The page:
And I learned to not ask "Does the meter show 24 volts DC ?" Instead I learned to ask "What does the meter read ?" That way I found out the operator had no idea how to use a meter.
And I even had an 'Engineer" ask me what was wromg with his machine, but he would not give any description of any problem. He must have assumed that I was telepathically linked to his machine !
Critic; Part of the missing information is familiarity with the error codes. There is no error code for an open capacitor. There is an error code for an open enable chain. So my first assumption was the engineer just didn't pay attention when reading the error code. My initial testiing of the servo-on sequence did not generate any errors. After the second complaint, and more lengthy testing, I did get an error code for an open enable chain. Then I tested the enable chain = series of contactors on a 24V and a 0V circuit. The enable chain drops out after a few seconds, so I had to repeatedly initiate the servo-on sequence until I isolated which contact was not closing.
And as to why I didn't ask the engineer for more information - he INSTRUCTED me to replace the open capacitor - there was no 'conversation'. In my experience, Engineers give Instructions to Technicians, then the Technician (me) has to do the leg work to diagnose and fix the problem. If you have read some of my other Sherlock Ohms items, you should recognize that pattern.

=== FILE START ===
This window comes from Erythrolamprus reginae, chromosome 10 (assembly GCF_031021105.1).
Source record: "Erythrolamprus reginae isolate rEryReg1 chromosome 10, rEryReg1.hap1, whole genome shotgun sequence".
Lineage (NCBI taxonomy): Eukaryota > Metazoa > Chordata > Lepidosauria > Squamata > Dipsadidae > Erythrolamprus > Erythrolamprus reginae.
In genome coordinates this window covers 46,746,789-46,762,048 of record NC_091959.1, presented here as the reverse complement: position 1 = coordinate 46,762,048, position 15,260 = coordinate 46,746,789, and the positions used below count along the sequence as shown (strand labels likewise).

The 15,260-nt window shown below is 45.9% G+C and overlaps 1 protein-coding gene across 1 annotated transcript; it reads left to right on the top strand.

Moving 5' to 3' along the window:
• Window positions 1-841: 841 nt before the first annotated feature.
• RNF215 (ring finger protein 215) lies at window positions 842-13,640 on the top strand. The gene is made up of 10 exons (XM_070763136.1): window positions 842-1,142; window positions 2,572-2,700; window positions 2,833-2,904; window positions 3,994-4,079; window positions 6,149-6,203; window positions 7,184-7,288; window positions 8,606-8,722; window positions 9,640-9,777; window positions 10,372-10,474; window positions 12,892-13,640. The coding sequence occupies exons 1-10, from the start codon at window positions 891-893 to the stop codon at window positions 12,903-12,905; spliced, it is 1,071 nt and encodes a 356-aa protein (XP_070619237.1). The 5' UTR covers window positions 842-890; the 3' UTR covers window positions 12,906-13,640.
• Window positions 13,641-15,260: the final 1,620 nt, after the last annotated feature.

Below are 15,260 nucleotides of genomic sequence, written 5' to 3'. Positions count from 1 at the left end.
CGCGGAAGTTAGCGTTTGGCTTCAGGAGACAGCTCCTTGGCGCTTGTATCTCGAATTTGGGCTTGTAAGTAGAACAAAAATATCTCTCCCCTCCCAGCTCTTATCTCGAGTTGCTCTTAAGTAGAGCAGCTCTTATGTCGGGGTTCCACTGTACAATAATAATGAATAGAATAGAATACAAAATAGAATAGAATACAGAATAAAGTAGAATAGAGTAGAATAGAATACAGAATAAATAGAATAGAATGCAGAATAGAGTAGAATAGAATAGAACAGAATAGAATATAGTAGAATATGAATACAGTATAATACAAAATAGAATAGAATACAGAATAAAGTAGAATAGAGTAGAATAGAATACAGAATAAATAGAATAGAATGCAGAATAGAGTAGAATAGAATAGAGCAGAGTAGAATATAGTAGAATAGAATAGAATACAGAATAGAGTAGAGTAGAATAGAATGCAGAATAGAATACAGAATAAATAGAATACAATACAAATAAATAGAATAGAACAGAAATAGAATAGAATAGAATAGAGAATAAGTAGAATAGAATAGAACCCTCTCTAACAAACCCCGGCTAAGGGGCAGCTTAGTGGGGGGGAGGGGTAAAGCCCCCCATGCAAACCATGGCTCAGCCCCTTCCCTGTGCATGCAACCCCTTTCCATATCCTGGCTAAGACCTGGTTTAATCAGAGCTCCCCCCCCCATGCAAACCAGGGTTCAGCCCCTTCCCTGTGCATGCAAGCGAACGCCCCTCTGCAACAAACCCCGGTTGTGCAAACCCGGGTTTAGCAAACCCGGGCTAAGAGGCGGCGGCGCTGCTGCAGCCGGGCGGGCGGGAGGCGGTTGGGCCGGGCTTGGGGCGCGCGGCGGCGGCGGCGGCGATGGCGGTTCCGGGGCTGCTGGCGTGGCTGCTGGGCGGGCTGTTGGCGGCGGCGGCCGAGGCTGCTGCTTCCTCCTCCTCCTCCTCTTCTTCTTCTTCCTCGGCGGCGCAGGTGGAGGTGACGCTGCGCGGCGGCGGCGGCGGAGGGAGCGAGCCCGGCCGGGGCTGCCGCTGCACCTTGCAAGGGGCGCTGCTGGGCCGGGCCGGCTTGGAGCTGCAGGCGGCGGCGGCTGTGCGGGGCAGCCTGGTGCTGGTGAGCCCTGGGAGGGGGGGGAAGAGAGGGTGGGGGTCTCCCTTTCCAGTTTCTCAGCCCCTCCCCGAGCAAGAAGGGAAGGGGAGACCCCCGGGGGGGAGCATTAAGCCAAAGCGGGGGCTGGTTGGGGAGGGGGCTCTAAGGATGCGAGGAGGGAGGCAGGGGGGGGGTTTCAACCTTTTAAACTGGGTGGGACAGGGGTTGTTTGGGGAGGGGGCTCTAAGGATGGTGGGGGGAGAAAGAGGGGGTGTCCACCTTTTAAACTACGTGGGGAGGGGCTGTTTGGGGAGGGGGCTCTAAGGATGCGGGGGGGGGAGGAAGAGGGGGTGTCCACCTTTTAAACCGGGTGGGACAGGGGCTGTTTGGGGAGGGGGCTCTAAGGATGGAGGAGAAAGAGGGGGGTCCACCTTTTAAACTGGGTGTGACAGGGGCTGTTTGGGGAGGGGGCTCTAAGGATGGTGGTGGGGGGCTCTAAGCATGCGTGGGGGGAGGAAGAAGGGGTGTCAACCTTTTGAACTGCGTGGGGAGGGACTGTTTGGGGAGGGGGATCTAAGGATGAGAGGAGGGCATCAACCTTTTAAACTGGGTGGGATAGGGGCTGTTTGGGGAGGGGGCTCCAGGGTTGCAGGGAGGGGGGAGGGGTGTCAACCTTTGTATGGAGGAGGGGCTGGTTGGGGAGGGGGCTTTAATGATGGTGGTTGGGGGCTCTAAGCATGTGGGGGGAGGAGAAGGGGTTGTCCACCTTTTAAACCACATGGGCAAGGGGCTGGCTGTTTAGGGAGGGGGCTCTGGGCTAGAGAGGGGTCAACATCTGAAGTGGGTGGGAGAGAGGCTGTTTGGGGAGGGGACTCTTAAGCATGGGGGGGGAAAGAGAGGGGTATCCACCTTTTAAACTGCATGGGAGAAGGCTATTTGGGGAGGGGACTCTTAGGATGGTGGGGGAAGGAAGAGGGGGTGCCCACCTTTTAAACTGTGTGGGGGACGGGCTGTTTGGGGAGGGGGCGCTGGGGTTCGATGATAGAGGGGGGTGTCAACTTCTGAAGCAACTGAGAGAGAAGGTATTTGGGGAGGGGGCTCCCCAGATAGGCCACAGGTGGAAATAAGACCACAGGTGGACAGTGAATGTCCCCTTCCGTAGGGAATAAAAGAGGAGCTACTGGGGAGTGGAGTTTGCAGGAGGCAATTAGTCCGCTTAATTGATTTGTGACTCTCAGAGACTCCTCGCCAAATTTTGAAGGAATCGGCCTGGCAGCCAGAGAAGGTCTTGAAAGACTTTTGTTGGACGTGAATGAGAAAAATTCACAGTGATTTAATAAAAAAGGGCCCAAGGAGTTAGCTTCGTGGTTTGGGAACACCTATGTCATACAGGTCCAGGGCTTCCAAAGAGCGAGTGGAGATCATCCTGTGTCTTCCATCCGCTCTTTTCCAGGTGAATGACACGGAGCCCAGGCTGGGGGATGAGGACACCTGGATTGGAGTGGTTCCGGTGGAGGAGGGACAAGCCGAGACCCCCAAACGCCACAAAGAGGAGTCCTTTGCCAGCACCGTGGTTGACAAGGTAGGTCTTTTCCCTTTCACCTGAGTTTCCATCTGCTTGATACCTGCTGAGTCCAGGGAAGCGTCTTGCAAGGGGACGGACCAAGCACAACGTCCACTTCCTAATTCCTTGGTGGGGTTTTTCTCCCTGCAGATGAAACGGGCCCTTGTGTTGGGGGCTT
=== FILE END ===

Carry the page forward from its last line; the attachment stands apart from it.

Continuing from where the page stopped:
In general, I have learned to avoid being critical of those who are less technically inclined. God made us all with different abilities. The ability, or training necessary, to completely describe a technical problem is not given to all.
The technician who diagnosed a capacitor problem may have been completely in error, but he also may have had had a reason to make that diagnosis. The engineer who solved the problem didn't initiate a conversation to pursue that, which may have also allowed for an opportunity for teaching. It is not unusual for an Engineer to be a person, who is weak in the area of communicating with other people. Hopefully, those who are gifted in that area are forgiving of our weaknesses.